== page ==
It’s easier to fall down than to get up. You get sick and go to the hospital, or you go to jail and lose your job, and everything can go downhill fast. Boom, boom, boom. It falls right down the line like dominoes. That’s the way it is.
When you start losing stuff, man, it’s hard as hell. You might not have much at all in the first place. And there you are: homeless. Now you’re stuck in a bracket that you have no business in. And now, people look at you and say, “Get out of here. You’re nobody.”
I can see how a lot of people lose hope, because it seems like the harder you try, the more doors get slammed in your face. Then you fall into that slump, where you just want to drink beer and be high to try to get out of that feeling. You want to find comfort.
Drinking used to numb everything. It was like, “There’s nothing I can do right now,” and the beer took away that down and depressed feeling. But it got to the point where I always wanted to feel that way. I wanted to feel like everything was OK when everything was not OK.
I remember those days when my hands were shaking so bad I couldn’t even drink a cup of water. Back then, beer was my water. I remember waking up in jail, with blood on my hands and a busted lip, not remembering how I got there. I faced two assault charges and disturbing the peace.
I made myself a promise to God. I said, “If you get me out of this one, I will put this beer down, and I’ll never pick up another one in my life.” I went to court, and the judge said, “Mr. Morehead, your case has been dismissed.”
But when I got released, the first thing that came to my mind was, “I’m going to have a nice, cold beer.” But then I thought, “Oh no, I’m not. I promised God! I was going to work on this, and that’s what I’m going to do.”
I lasted about six days, and then I got me a beer, drank maybe four sips, and it just didn’t taste right. I poured the rest of it out. My drinking buddies said, “Don’t pour it out, man. Let me have it!” I gave it away. I said I’m done with that.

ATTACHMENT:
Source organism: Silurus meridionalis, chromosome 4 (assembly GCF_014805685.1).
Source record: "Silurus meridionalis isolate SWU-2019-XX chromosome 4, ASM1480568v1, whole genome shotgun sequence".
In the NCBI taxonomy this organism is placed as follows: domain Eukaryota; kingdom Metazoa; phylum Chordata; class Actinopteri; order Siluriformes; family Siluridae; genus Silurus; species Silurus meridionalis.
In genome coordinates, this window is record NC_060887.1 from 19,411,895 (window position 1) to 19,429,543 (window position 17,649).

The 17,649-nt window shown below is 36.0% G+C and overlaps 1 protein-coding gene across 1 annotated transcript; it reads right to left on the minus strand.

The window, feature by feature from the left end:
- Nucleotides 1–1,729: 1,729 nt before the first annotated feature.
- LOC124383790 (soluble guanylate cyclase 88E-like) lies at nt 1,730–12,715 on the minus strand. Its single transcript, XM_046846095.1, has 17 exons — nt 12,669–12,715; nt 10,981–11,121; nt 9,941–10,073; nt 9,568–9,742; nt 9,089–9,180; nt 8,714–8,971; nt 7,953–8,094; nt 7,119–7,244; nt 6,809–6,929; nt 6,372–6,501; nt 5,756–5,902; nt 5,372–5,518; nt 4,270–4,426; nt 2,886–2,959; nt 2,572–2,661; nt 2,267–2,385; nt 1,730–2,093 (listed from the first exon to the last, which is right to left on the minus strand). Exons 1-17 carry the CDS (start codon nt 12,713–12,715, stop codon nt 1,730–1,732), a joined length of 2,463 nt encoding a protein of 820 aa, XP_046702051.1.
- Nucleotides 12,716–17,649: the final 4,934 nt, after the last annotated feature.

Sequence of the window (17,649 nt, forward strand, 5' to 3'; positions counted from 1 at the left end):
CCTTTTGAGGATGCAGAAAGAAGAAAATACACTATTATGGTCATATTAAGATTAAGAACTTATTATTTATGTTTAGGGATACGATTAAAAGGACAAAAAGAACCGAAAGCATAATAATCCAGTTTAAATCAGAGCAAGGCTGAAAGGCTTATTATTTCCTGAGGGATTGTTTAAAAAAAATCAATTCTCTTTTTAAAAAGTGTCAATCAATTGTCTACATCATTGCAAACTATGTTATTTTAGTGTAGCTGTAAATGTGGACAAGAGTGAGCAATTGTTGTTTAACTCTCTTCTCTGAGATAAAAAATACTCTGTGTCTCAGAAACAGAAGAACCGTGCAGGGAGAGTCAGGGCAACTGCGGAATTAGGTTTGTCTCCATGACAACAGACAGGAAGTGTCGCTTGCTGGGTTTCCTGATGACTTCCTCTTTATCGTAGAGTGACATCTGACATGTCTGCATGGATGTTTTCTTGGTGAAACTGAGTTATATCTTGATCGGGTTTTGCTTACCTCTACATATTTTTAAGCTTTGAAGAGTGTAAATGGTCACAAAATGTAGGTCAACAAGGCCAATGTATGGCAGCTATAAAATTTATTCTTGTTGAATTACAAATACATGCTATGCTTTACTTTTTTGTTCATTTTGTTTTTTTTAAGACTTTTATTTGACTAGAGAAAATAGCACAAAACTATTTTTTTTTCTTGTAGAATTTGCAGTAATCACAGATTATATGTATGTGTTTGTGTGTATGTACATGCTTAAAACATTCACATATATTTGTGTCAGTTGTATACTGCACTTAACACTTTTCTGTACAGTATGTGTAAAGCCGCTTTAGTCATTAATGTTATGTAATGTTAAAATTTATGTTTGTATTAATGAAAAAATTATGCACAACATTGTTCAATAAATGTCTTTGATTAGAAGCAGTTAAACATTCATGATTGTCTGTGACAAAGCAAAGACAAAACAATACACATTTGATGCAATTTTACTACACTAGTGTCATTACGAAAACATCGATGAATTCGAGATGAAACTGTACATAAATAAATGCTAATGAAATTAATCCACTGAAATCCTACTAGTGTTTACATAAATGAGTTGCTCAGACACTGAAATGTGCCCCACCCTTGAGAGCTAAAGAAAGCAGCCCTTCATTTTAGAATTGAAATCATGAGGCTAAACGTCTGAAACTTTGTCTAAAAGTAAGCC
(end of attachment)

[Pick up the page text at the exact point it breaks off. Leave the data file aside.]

I wasn’t feeling good, and went home to my camper. It was November. I got real sick. Found out I had pneumonia. I coughed so bad I cracked two ribs. I couldn’t breathe. That was a warning to me. God said, “You told me you was going to stop. And you didn’t stop, so, OK — I’m going to take you out.”
That’s when I had to take a step outside my body, look myself up and down and have no mercy. That’s what you have to do. Just give it to yourself raw. When you do that, it feels like enough is enough. It feels like you’ve had all you can take.
If you don’t get to that point in your life, you’re wasting your time. You’re going to keep telling yourself lies. You’re going to try to smooth over what you really did, instead of stepping up outside of yourself. No lies. No covering up.
And once you get to that feeling, then you’re ready to climb the ladder out.
I said, “I’m going to take it one day at a time.” One day turned into two days. That turned into a week and became two weeks. When you get past the two-week mark, your mind starts getting clear, and the stronger it gets.
But I had to figure out why I kept doing it. I’d stopped drinking before. I stopped for six months. I stopped for a year. But I always went back to drinking again. I had to figure out what was causing me to do that. So I went into treatment.
I learned things about my triggers. I learned that the sound of opening a beer — that k’chunk — had power over me, so I switched from a beer can to root beer. It makes the same noise, but it’s not beer.
Now, that noise just makes me feel graceful. Because I know it’s not beer. I can sit back and watch you drink a ton and sit right here and it won’t even bother me. I can’t even stand the smell of it no more.
If you want to change something that’s hard, the first step is to take a step back and go in a room by yourself. If you’re homeless, go into your tent. Put something in your ears till there’s nothing but quietness, so the street noise and everything is just blanked out.
Let your inner-self know that you’re tired. That you’re sick and tired of being sick and tired, and that no matter what, you’re going to make a change in your life. That’s your first step: being truthful to yourself and making a promise to yourself. The rest will come.
I’ve been there and done that. I worked hard at change. I have a roof over my head. I have a car. I have two dogs. I’m not doing so bad. But I have to reflect back sometimes. I keep in my head where I came from.
Donald Morehead has been a Real Change vendor since 2007.
Read the full October 9 - 15 issue.
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